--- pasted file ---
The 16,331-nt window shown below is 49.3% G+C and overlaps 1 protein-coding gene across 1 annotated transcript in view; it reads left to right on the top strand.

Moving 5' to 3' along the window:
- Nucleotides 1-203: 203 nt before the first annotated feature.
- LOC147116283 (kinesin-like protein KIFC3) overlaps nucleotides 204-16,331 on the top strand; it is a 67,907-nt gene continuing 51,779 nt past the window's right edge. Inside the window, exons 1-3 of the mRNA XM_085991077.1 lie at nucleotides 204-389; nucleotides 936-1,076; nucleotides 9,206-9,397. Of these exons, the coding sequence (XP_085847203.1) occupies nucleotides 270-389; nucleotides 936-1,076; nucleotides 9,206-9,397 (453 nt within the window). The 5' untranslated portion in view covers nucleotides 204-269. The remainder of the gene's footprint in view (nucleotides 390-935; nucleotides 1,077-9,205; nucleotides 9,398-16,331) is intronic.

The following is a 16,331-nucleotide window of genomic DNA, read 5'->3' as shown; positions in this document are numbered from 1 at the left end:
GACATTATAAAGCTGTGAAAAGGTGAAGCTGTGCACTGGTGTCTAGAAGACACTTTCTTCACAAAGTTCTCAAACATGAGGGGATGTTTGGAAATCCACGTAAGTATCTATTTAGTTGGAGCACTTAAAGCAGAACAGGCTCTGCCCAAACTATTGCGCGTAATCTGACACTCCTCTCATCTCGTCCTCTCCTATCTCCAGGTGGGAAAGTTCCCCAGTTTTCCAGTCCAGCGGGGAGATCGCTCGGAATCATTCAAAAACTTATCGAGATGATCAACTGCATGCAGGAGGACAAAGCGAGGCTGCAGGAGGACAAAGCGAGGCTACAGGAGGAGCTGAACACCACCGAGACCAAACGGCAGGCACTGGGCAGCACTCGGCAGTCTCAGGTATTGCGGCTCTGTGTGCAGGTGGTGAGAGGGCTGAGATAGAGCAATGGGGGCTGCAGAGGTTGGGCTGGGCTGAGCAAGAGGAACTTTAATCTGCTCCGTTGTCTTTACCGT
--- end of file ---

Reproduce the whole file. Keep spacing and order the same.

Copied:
The 16,331-nt window shown below is 49.3% G+C and overlaps 1 protein-coding gene across 1 annotated transcript in view; it reads left to right on the top strand.

Moving 5' to 3' along the window:
- Nucleotides 1-203: 203 nt before the first annotated feature.
- LOC147116283 (kinesin-like protein KIFC3) overlaps nucleotides 204-16,331 on the top strand; it is a 67,907-nt gene continuing 51,779 nt past the window's right edge. Inside the window, exons 1-3 of the mRNA XM_085991077.1 lie at nucleotides 204-389; nucleotides 936-1,076; nucleotides 9,206-9,397. Of these exons, the coding sequence (XP_085847203.1) occupies nucleotides 270-389; nucleotides 936-1,076; nucleotides 9,206-9,397 (453 nt within the window). The 5' untranslated portion in view covers nucleotides 204-269. The remainder of the gene's footprint in view (nucleotides 390-935; nucleotides 1,077-9,205; nucleotides 9,398-16,331) is intronic.

The following is a 16,331-nucleotide window of genomic DNA, read 5'->3' as shown; positions in this document are numbered from 1 at the left end:
GACATTATAAAGCTGTGAAAAGGTGAAGCTGTGCACTGGTGTCTAGAAGACACTTTCTTCACAAAGTTCTCAAACATGAGGGGATGTTTGGAAATCCACGTAAGTATCTATTTAGTTGGAGCACTTAAAGCAGAACAGGCTCTGCCCAAACTATTGCGCGTAATCTGACACTCCTCTCATCTCGTCCTCTCCTATCTCCAGGTGGGAAAGTTCCCCAGTTTTCCAGTCCAGCGGGGAGATCGCTCGGAATCATTCAAAAACTTATCGAGATGATCAACTGCATGCAGGAGGACAAAGCGAGGCTGCAGGAGGACAAAGCGAGGCTACAGGAGGAGCTGAACACCACCGAGACCAAACGGCAGGCACTGGGCAGCACTCGGCAGTCTCAGGTATTGCGGCTCTGTGTGCAGGTGGTGAGAGGGCTGAGATAGAGCAATGGGGGCTGCAGAGGTTGGGCTGGGCTGAGCAAGAGGAACTTTAATCTGCTCCGTTGTCTTTACCGT